The rest of the system is original. My dad charged the A/C system in 1985 for my uncle and it held that charge until 1997 when I serviced it. I got the car in Dec. 1996 from my uncle (who wants to give me his other car....lol).

I used Autofrost in it. Even my neighbor who helped me with the work can't believe we did it five years ago. He was in my car recently and said, "Man it's like a freezer in here. This thing is a snow cone".
 
  #9  
Old 07-17-02, 08:40 AM
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Is Autofrost a R12 or R134 derived (compatible) cocktail?
Is it cheaper than the normal stuff (12 or 134)?
Where do you get it?
 
  #10  
Old 07-17-02, 09:57 AM
Joe_F
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It's an R12 replacement/blend. It is EPA approved. Depending on the car it works well.

Fords tend to puke it out, but then again, GM systems are far superior to Fords .

Look it up on the internet in google.com. I forget the name of the company that make it at the moment.

Try www.autofrost.com and see if that works.
 
  #11  
Old 07-17-02, 10:17 AM
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Yup it works....will look into it later....
 
  #12  
Old 07-17-02, 11:38 AM
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Looks like you have to be EPA cert to order the stuff and the price isn't posted. I dunno anyone who would go through the trouble of faxing in thier EPA registry to help me out.

What does R12 generally run per pound? I found, luckily, one 12oz can of REAL DUPONT Freon 12 dad had lying around, unopened. I doubt that it will be enough. When the temp hits 90, my AC only gets a tid bit warmer than the air.
 
  #13  
Old 07-17-02, 01:29 PM
Joe_F
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Most cars like that typically use 2 or 3 cans.

You can convert it to R134A. You have to flush out the old oil from the compressor, change the dryer over to a compatible one, change your O-rings and if needed (should really be done) change the hoses.

Also put in a new orifice screen and you should be good to go. My 84 Oldsmobile is colder than my coworker's converted 88 Caprice, however, his is very comfortable in the heat we've had of late.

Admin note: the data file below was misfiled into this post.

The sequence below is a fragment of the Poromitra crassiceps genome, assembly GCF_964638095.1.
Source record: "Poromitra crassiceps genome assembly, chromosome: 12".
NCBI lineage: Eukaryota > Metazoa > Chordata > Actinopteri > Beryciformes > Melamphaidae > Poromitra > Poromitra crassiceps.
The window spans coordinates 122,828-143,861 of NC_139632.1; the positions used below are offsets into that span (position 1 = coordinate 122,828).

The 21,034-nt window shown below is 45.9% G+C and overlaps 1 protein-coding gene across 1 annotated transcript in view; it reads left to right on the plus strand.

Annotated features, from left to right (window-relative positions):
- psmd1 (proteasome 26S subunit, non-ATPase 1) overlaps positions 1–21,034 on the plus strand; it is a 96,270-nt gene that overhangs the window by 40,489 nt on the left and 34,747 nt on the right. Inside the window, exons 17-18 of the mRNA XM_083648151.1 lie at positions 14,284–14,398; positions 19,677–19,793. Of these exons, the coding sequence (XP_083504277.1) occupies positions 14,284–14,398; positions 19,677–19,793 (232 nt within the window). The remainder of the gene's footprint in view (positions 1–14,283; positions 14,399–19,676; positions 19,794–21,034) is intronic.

#14  
Old 07-17-02, 08:28 PM
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I just finished my converted A/C on my 1985 chevy truck about half an hour ago. It's nice and cooolllddd!!! I just hope it holds together for awhile. I had it converted in '95, and it lasted quite awhile. Then a couple years ago, the compressor locked up. So I went without A/C until now (today the temp was 101 degrees). I replaced the compressor, after draining the oil and adding 8 ounces of ester. I changed the drier/accumulator, flushed the evaporator and condenser, changed the orfice tube, and the "o"-rings that were removed in the process. Time will tell. The compressor is a R4, remanufactured by four-seasons. They used to be a quality company, but I've heard lately that they are getting cheap.
 
  #15  
Old 07-17-02, 11:00 PM
knuckles
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Good luck w/ a Four Seasons R-4!

Every single one I've ever gotten from them has leaked around the case seal. I eventually gave up on them & now use AC-Delco compressors exclusively when servicing GM cars & Euro imports originally equipped w/ GM A/C compressors. I've had EXCELLENT results w/ the AC-Delco units.
 
  #16  
Old 07-17-02, 11:29 PM
knuckles
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GM Retrofits

*Most* older RWD GM cars will retrofit to R-134a with little or no loss of cooling. This is because the cars were designed with a large condensor and plenty of grille opening to allow for good condensor airflow.

I've had the best results using a Ford Red orifice tube and a new GM Severe Service fan clutch.